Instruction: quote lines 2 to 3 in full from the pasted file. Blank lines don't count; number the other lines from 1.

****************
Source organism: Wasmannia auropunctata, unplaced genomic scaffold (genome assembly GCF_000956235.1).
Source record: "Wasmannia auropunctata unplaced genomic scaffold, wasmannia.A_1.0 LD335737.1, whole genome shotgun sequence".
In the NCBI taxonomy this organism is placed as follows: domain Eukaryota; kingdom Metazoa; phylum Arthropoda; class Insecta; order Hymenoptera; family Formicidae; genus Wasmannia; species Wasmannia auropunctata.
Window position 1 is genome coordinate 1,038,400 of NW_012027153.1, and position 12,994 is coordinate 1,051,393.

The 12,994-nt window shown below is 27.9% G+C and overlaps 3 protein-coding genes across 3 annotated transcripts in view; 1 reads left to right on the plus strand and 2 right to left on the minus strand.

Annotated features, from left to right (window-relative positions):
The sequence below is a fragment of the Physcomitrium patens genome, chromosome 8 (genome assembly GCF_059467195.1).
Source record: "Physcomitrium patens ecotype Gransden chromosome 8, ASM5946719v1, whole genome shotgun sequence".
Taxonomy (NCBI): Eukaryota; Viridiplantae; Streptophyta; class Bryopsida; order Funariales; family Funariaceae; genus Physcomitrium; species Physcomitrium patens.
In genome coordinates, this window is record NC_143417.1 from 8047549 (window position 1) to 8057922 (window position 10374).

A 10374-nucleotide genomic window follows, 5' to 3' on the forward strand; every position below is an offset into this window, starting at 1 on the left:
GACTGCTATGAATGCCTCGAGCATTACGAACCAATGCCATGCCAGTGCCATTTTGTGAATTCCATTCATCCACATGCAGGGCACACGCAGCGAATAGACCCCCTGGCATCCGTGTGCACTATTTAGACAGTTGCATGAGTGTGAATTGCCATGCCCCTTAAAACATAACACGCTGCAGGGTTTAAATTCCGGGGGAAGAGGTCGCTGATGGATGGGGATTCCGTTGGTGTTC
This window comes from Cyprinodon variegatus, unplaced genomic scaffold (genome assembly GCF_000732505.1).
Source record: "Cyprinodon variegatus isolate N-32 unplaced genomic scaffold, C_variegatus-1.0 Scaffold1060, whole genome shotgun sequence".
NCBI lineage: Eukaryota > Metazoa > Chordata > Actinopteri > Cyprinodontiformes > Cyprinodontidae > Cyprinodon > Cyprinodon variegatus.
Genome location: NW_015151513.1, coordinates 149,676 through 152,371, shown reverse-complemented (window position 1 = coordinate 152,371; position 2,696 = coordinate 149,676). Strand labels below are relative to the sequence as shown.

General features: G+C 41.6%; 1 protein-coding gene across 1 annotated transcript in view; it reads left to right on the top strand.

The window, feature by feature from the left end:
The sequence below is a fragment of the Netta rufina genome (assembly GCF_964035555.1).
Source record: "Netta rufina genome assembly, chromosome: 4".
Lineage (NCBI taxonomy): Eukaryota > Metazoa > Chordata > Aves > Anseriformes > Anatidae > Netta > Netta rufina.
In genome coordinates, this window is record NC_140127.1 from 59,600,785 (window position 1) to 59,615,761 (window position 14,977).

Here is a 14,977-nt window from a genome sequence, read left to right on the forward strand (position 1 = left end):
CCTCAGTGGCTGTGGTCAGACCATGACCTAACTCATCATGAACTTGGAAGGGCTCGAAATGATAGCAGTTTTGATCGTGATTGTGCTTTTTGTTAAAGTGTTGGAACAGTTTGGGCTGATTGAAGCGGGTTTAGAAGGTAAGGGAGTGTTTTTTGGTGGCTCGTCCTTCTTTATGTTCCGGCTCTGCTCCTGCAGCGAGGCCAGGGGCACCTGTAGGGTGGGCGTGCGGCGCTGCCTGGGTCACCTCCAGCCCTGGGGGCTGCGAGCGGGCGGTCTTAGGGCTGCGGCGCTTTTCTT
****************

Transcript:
Source record: "Wasmannia auropunctata unplaced genomic scaffold, wasmannia.A_1.0 LD335737.1, whole genome shotgun sequence".
In the NCBI taxonomy this organism is placed as follows: domain Eukaryota; kingdom Metazoa; phylum Arthropoda; class Insecta; order Hymenoptera; family Formicidae; genus Wasmannia; species Wasmannia auropunctata.